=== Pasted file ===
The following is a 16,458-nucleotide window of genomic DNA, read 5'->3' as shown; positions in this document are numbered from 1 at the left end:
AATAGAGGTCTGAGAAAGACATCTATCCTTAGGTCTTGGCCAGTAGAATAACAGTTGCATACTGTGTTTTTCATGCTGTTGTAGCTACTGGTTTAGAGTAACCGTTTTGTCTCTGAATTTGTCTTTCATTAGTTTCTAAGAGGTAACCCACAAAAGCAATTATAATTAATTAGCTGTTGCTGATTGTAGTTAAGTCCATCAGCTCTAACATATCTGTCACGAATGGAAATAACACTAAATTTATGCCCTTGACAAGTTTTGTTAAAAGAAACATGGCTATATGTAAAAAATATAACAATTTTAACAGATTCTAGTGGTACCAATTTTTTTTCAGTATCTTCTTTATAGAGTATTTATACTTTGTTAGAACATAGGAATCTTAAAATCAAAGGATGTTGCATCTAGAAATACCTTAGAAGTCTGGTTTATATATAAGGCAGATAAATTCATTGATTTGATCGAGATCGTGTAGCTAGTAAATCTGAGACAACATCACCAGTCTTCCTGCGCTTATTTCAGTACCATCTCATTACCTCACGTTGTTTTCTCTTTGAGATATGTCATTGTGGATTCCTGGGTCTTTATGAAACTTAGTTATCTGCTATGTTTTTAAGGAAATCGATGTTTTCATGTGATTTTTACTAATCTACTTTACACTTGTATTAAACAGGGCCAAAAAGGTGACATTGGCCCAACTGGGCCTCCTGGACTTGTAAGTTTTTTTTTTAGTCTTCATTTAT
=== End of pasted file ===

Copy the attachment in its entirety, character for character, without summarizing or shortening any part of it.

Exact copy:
The following is a 16,458-nucleotide window of genomic DNA, read 5'->3' as shown; positions in this document are numbered from 1 at the left end:
AATAGAGGTCTGAGAAAGACATCTATCCTTAGGTCTTGGCCAGTAGAATAACAGTTGCATACTGTGTTTTTCATGCTGTTGTAGCTACTGGTTTAGAGTAACCGTTTTGTCTCTGAATTTGTCTTTCATTAGTTTCTAAGAGGTAACCCACAAAAGCAATTATAATTAATTAGCTGTTGCTGATTGTAGTTAAGTCCATCAGCTCTAACATATCTGTCACGAATGGAAATAACACTAAATTTATGCCCTTGACAAGTTTTGTTAAAAGAAACATGGCTATATGTAAAAAATATAACAATTTTAACAGATTCTAGTGGTACCAATTTTTTTTCAGTATCTTCTTTATAGAGTATTTATACTTTGTTAGAACATAGGAATCTTAAAATCAAAGGATGTTGCATCTAGAAATACCTTAGAAGTCTGGTTTATATATAAGGCAGATAAATTCATTGATTTGATCGAGATCGTGTAGCTAGTAAATCTGAGACAACATCACCAGTCTTCCTGCGCTTATTTCAGTACCATCTCATTACCTCACGTTGTTTTCTCTTTGAGATATGTCATTGTGGATTCCTGGGTCTTTATGAAACTTAGTTATCTGCTATGTTTTTAAGGAAATCGATGTTTTCATGTGATTTTTACTAATCTACTTTACACTTGTATTAAACAGGGCCAAAAAGGTGACATTGGCCCAACTGGGCCTCCTGGACTTGTAAGTTTTTTTTTTAGTCTTCATTTAT